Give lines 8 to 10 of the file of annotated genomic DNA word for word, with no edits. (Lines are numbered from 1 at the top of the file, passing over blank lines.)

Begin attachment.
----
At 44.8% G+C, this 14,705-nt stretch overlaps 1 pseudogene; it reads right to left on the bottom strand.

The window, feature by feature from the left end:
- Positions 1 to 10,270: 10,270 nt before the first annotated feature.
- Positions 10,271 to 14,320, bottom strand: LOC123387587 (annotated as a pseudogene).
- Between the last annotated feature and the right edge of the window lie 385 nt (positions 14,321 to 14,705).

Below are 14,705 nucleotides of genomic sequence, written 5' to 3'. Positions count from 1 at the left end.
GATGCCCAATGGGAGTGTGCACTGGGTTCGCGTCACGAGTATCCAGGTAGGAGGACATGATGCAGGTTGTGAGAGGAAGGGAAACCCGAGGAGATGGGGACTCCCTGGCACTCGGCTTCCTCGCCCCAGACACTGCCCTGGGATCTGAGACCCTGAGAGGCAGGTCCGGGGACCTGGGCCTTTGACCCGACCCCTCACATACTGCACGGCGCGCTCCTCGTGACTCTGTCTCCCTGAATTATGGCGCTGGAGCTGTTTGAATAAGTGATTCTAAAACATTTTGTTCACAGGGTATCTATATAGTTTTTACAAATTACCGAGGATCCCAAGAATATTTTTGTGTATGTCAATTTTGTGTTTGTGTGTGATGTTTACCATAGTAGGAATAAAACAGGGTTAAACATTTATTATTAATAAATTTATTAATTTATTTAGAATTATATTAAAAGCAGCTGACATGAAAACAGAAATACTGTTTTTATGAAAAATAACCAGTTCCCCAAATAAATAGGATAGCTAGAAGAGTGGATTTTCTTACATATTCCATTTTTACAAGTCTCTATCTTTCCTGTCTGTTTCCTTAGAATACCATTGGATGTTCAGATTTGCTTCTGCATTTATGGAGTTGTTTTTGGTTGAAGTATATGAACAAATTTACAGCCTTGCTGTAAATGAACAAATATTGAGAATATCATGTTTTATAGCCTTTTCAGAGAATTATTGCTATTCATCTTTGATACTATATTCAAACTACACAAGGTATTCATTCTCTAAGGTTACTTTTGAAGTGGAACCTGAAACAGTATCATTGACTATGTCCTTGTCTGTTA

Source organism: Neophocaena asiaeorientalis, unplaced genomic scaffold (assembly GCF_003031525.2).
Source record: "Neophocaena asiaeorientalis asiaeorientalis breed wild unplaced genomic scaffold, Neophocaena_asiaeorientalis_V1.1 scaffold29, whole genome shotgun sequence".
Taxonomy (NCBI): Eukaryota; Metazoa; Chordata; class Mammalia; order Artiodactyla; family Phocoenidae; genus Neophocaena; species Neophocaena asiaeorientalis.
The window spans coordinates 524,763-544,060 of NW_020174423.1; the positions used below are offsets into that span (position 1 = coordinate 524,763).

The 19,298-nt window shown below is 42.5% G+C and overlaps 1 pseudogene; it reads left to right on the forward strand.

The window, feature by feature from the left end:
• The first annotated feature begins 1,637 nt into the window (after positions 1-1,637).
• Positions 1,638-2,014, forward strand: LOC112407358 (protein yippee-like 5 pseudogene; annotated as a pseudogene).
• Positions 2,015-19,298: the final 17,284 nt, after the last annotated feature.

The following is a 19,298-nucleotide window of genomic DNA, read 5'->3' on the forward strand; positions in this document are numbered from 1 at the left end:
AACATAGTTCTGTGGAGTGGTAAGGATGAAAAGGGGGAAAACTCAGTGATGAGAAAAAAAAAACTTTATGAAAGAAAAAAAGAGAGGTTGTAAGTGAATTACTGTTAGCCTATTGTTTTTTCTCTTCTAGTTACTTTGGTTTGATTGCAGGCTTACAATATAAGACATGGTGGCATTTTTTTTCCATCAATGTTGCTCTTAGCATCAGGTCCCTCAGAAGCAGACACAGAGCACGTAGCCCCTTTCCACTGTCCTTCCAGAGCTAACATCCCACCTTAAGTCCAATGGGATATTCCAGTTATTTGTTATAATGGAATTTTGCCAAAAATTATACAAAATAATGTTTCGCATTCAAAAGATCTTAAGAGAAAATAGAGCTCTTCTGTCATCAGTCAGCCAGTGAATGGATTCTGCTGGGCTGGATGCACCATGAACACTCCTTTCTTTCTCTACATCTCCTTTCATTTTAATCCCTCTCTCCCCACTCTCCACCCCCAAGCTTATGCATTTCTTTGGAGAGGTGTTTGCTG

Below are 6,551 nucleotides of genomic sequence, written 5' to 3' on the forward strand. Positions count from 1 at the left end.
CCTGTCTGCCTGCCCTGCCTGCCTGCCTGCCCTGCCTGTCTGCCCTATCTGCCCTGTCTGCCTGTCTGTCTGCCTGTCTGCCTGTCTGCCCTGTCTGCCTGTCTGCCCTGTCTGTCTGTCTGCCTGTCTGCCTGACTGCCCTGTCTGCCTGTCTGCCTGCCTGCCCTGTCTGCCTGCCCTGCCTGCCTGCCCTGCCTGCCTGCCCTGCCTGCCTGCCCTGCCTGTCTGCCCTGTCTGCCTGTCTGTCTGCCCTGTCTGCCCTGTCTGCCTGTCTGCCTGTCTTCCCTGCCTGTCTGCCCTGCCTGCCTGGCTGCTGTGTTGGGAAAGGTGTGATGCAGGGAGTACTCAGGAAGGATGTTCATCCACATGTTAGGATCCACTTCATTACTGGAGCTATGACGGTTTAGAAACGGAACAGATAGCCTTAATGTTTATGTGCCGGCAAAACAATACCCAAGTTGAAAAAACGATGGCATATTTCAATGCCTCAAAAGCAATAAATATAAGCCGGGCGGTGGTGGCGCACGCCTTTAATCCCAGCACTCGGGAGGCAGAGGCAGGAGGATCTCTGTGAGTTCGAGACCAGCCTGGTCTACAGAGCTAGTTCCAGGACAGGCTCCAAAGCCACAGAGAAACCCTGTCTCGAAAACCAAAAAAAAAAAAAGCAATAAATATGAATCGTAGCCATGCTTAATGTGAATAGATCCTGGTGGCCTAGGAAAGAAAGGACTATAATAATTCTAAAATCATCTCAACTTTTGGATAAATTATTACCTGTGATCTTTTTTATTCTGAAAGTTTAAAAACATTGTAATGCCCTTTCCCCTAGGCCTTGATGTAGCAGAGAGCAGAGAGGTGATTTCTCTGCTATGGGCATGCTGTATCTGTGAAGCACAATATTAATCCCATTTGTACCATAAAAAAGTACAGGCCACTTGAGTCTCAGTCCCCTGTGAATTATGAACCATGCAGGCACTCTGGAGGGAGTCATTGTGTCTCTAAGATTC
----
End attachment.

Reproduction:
Source organism: Neophocaena asiaeorientalis, unplaced genomic scaffold (assembly GCF_003031525.2).
Source record: "Neophocaena asiaeorientalis asiaeorientalis breed wild unplaced genomic scaffold, Neophocaena_asiaeorientalis_V1.1 scaffold29, whole genome shotgun sequence".
Taxonomy (NCBI): Eukaryota; Metazoa; Chordata; class Mammalia; order Artiodactyla; family Phocoenidae; genus Neophocaena; species Neophocaena asiaeorientalis.